The git cat-file command displays the content or type for a specified object in the repository. Users must provide a name of the object which can be either a blob, tree, commit, or tag. To indicate what content should be displayed, users can add one of three flags: the -t flag to show the object type, the -s flag to show the object size, or the -p flag to show the object's content.

For example, the -p can be used to displayed a commit's tree, parent, author, committer, and commit message:

git cat-file <commit-id> -p

8) git write-tree

The git write-tree command creates a new tree in the object database based on the staging staging index. To create a tree based on a subdirectory, users can add the --prefix flag and specify the name of the subdirectory. After running this command, the hash of the new tree is printed to standard output.

For example, to write a tree based on a subdirectory in the current repository, users can execute the command:

git write-tree --prefix=subdirectoryPath

9) Git Read-tree

The git read-tree command copies the state of an existing Git tree object into the index. By default, this command does not update the existing files. This command can also be used to merge one or more trees into the index by adding the -m flag. For example, to merge an existing tree into the index, developers can use the command:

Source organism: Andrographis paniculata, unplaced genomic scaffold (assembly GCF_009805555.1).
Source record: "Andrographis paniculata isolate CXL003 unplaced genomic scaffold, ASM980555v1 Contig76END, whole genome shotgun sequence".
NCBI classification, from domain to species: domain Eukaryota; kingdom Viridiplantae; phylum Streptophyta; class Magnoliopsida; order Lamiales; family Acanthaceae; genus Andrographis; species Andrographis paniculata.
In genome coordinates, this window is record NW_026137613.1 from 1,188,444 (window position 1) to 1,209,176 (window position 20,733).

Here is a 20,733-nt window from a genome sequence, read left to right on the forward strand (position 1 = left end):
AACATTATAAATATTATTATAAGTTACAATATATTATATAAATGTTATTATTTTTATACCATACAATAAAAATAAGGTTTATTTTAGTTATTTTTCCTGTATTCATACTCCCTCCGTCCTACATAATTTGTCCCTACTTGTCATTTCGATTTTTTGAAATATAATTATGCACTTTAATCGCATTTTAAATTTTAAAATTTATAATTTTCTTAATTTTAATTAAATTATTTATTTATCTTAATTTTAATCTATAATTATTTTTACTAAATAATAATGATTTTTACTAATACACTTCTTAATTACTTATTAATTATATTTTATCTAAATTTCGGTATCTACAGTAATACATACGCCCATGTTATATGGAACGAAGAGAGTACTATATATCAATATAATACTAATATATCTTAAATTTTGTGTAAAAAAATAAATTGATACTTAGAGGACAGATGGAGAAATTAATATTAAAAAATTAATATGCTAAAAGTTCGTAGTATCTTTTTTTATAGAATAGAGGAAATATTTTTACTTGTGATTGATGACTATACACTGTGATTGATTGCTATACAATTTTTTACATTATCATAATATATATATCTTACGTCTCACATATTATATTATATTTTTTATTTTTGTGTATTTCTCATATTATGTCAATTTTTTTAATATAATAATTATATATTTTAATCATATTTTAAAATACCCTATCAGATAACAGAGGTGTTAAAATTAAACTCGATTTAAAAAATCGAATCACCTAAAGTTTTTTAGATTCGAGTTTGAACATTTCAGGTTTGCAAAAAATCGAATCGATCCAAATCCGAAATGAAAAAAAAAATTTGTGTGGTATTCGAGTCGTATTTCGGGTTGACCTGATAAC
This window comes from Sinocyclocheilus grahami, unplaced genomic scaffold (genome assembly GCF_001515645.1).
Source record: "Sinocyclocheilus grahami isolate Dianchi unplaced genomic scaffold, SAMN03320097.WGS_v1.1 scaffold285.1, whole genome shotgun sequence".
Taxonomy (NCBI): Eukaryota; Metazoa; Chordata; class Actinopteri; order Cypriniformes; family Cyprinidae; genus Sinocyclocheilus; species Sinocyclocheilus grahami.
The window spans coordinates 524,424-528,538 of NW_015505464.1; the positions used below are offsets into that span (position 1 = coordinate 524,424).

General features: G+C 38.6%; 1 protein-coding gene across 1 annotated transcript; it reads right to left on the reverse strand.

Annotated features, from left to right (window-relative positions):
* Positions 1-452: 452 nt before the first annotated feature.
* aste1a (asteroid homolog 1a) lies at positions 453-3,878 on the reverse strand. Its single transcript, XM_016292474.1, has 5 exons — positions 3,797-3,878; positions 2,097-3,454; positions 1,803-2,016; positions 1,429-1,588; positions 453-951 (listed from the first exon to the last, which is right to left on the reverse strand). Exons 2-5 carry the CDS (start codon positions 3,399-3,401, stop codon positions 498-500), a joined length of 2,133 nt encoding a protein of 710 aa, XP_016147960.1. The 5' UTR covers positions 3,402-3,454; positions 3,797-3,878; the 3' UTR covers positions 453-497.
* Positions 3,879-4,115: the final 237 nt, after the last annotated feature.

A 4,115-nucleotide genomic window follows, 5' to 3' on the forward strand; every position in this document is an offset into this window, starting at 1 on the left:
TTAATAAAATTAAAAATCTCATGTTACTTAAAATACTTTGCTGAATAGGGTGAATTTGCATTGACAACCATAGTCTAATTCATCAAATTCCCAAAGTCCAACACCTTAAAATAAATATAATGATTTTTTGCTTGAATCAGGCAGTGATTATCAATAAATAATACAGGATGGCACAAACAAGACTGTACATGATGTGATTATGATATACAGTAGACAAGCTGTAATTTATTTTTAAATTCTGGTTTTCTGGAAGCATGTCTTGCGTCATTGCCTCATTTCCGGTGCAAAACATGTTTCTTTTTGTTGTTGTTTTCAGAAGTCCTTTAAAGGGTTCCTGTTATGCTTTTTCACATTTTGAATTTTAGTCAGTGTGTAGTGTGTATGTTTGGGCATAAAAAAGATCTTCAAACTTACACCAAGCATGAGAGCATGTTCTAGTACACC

git read-tree -m <tree-hash>

10) Git Commit-tree

The git commit-tree command creates a new commit object based on a provided tree. Unlike a regular commit, this commit does not set a new HEAD state. Instead, it just creates a commit object based on the state of the existing tree and saves it in the object database, named using the hash of its content. After running this command, the commit ID is printed to standard output. This command can be useful when users want to create a commit in the object database without updating the history of the working branch.

git commit-tree

11) Git Show-ref

The git show-ref command lists all refs available in the local repository along with their associated commit ID's. By default, this command displays all tags, heads, and remote refs. To display only tags, users can add the --tags flag and to display only heads, they can add the --head flag. This command can also be used to check for any existing objects that match a specific pattern.

For example, to check for any ref matching the name master, developers can use the command:

git show-ref master

To only get objects matching an exact path, users can add the --verify flag. To locate a branch at refs/heads/master, for example, developers can use the command: